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Take It Outside | Erin Stern

It’s officially summer. This means it’s time for the beach, bikinis, and spending more time enjoying the outdoors. Why not take your workouts outside too? Changing your training environment is a great way to break through plateaus and to keep it exciting. Studies have shown that you actually burn more calories when training outdoors – especially when doing cardio. Your body has to propel itself, the terrain changes, and you have wind resistance. Outdoor workouts tend to be longer because the changing environment gets your mind off of exercising. This also equates to a greater calorie burn! Stuck for ideas on what to do when you lace up your sneakers and walk outside? Here are a few ideas:

Trail running or walking

This can be as easy as going to your local park, or visiting a state park for the day. If you don’t know of any places to run or walk, check out alltrails.com. They have a comprehensive database of trails. Once there, try fartleks, which is the Swedish word for “speed play”.  You’ll simply run, jog, and walk in intervals of your own choosing. I like to find a tree and run to it, walk until I have caught my breath, and run again. The workout becomes fun and time flies! 

Jump rope

Grab your jump rope and find a flat place to train. You can jump for 20 minutes at random, or try intervals to get your heart rate up. Some intervals to try are 30 seconds jump/30 seconds rest, 1 minute jump/1 minute rest, or try a Tabata for a really intense workout (20 seconds jump/10 seconds rest, done for 4 minutes total).

Body weight circuits

Combine body weight exercises into a circuit. Aim for 2 minutes of work and 2 minutes of rest. Go for 20-25 minutes total. Some exercises to use include mountain climbers, jumping jacks, burpees, step ups, pop squats, scissor jumps, pushups and lunges.

Resistance band circuits

If cardio isn’t up your alley, bring some resistance bands outside. It’s ideal if you have a park nearby. Attach a band overhead and work on lat pulldowns, face pulls, triceps pushdowns, and do some assisted pull-ups. Put a band at hip height to use for rows, flyes, and hip thrusts. A band attached near the ground is good for upright rows, biceps curls, shoulder and chest presses. Get creative and keep moving!

Sand sprints 

If you live near a beach or lake, sand sprints are a challenging HIIT (high intensity interval training) workout. Find a sandy, flat beach. Mark off 50-80 meters or a distance you can sprint in 10 seconds. Before starting your sprints make sure to warm up well and then do 6-8 sprints. Rest 3-4 minutes in between sprints. The sand makes your body train harder, as stabilizers have to engage to keep your body tight and moving in the right direction. The central nervous system is also fired up. The brain is accustomed to the body being on a harder, more stable surface. It has to adjust to the unstable nature of the sand. This means that you’ll burn more calories and create some neural adaptations!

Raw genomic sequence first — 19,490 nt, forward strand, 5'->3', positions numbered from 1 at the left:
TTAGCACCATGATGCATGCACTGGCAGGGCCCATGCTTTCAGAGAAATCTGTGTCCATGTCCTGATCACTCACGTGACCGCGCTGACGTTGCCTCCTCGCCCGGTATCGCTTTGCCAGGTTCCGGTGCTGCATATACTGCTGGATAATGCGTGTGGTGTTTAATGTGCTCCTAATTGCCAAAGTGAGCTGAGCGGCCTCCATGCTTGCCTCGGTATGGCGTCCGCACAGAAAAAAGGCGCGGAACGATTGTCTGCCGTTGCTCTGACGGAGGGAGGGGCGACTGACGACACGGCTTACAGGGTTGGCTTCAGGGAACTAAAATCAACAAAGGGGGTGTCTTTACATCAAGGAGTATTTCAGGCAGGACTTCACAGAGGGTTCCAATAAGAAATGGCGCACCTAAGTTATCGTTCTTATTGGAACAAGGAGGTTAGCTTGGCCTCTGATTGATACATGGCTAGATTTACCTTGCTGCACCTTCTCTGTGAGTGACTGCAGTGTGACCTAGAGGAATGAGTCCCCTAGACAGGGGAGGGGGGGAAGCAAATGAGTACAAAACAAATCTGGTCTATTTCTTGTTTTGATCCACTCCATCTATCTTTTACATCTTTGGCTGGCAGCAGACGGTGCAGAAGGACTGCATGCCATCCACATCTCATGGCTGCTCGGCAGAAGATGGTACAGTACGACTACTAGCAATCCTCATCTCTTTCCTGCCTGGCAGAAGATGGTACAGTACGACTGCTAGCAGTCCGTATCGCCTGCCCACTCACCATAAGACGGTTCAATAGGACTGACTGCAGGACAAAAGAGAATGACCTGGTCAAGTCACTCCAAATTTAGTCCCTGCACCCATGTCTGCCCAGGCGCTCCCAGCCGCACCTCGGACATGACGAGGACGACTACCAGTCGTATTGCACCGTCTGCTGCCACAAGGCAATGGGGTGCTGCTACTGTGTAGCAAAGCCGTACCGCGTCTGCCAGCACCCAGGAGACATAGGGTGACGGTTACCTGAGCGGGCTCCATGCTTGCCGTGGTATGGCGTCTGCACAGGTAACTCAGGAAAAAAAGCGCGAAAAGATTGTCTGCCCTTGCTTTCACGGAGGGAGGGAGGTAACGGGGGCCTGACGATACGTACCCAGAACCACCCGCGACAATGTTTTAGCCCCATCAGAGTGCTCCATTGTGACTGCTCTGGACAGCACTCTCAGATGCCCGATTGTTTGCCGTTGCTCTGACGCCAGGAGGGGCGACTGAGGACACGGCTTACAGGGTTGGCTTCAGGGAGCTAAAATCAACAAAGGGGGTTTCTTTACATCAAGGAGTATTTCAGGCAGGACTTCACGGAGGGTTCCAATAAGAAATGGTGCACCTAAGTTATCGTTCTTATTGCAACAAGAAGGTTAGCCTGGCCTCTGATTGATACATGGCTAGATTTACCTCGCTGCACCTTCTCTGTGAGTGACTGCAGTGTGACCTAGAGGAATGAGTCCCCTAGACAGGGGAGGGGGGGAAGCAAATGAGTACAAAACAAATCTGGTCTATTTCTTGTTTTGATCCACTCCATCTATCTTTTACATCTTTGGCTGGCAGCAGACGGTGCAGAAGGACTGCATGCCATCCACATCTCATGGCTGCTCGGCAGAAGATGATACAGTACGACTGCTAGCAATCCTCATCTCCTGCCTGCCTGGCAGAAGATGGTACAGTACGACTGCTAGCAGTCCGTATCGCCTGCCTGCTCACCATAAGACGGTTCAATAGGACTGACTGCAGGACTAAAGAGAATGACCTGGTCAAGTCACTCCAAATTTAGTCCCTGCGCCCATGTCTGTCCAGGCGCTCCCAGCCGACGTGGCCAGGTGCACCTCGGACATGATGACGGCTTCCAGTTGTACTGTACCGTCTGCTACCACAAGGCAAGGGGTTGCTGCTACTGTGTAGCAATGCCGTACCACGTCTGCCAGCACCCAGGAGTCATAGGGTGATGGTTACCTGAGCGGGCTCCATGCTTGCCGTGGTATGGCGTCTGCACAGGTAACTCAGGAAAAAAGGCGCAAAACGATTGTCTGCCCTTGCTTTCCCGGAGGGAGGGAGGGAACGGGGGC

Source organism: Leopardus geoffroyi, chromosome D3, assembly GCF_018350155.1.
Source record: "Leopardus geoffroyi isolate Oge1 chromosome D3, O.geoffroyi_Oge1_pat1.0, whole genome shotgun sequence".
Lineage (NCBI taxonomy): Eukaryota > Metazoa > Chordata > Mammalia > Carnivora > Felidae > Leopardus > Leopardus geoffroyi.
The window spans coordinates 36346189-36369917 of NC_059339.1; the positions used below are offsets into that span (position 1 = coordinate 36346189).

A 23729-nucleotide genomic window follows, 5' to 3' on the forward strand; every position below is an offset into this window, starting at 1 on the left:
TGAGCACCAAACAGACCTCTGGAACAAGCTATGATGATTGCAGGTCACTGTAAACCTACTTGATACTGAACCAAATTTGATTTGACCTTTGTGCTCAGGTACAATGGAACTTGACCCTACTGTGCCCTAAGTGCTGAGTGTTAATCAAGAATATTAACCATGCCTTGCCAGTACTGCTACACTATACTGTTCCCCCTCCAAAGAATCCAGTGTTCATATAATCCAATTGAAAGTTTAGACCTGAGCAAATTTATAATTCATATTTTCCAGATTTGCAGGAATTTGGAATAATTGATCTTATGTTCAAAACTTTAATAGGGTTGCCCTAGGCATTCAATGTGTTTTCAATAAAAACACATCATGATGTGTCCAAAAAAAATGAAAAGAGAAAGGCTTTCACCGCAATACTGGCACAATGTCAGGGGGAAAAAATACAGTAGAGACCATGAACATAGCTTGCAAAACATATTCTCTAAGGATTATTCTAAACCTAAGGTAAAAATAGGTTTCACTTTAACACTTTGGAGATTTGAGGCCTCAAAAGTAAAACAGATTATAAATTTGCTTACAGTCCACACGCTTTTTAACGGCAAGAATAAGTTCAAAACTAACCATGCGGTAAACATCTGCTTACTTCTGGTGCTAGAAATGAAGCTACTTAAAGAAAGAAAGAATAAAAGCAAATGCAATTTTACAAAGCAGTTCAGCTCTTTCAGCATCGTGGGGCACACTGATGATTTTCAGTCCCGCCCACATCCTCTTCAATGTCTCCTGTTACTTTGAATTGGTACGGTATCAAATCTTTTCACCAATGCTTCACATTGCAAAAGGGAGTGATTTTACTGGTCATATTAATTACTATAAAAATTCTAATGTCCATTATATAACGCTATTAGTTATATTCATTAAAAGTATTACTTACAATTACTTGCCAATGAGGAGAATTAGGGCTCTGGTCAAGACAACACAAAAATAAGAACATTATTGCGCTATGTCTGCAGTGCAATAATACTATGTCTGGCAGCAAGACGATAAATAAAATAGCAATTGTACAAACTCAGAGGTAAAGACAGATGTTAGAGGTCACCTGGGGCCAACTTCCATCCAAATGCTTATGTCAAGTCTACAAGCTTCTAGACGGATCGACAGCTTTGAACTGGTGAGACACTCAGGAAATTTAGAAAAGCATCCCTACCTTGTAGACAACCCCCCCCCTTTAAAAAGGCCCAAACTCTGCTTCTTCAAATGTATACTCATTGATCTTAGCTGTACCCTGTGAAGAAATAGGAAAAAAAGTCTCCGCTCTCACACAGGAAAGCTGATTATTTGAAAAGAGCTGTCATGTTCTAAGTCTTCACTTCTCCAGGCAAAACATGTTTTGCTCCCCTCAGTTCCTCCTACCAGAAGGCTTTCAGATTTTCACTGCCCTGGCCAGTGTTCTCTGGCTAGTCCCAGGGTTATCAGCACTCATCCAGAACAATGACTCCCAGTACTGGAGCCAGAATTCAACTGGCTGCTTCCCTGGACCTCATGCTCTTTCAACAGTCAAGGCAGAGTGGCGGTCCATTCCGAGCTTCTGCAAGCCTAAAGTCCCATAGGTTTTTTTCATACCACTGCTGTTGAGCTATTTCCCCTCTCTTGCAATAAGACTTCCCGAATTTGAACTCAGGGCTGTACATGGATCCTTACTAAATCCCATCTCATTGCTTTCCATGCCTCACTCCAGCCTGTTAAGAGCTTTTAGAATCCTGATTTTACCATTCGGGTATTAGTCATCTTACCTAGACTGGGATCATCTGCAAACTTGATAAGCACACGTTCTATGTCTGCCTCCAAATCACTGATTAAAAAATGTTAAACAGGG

Biking

Dust off the beach cruiser or mountain bike and hit the road or trails. If you don’t have a bike, many cities now offer hourly rentals with the download of an app. Try fartleks on the bike, or try biking to work or for errands (if it’s safe and close enough). Biking is an awesome way to build quads, and it’s a fun way to get out and see your surroundings. 

Canoeing or kayaking

If you live near a body of water, canoeing or kayaking can be good for upper body conditioning. Many beaches offer kayak rentals, and you can get an effective workout in an hour. Intervals or steady paddling works well. The currents and the wind can increase the resistance. As with any repetitive movements, make sure you’re paddling evenly with your right and left side.  

Swimming

Head to your local pool, hit the beach, the lake, or the springs for a refreshing workout. You can swim freely, or use a kickboard to hit the glutes and hamstrings. I like using the “aqua jogger” for sprints in the pool, and you can use any manner of timed interval to create a workout. It is harder to get your heart rate up in the pool, so I recommend lengthening your interval times by 30-40%! Swimming is no-impact on the joints, but water is 12x the resistance of air. You’re working harder to move, but not causing wear and tear. Pretty cool!

Any time I weight train or do interval training, I rely on PEAK ATP to help me get more quality volume in my training. I love how I can maintain my intensity for longer when I take it, too. Thank you for reading. Until next time, train hard, y’all!


  Erin Stern, 2x Ms. Figure Olympia


Posted By Molly A, TSI USA Inc. on June 26, 2018


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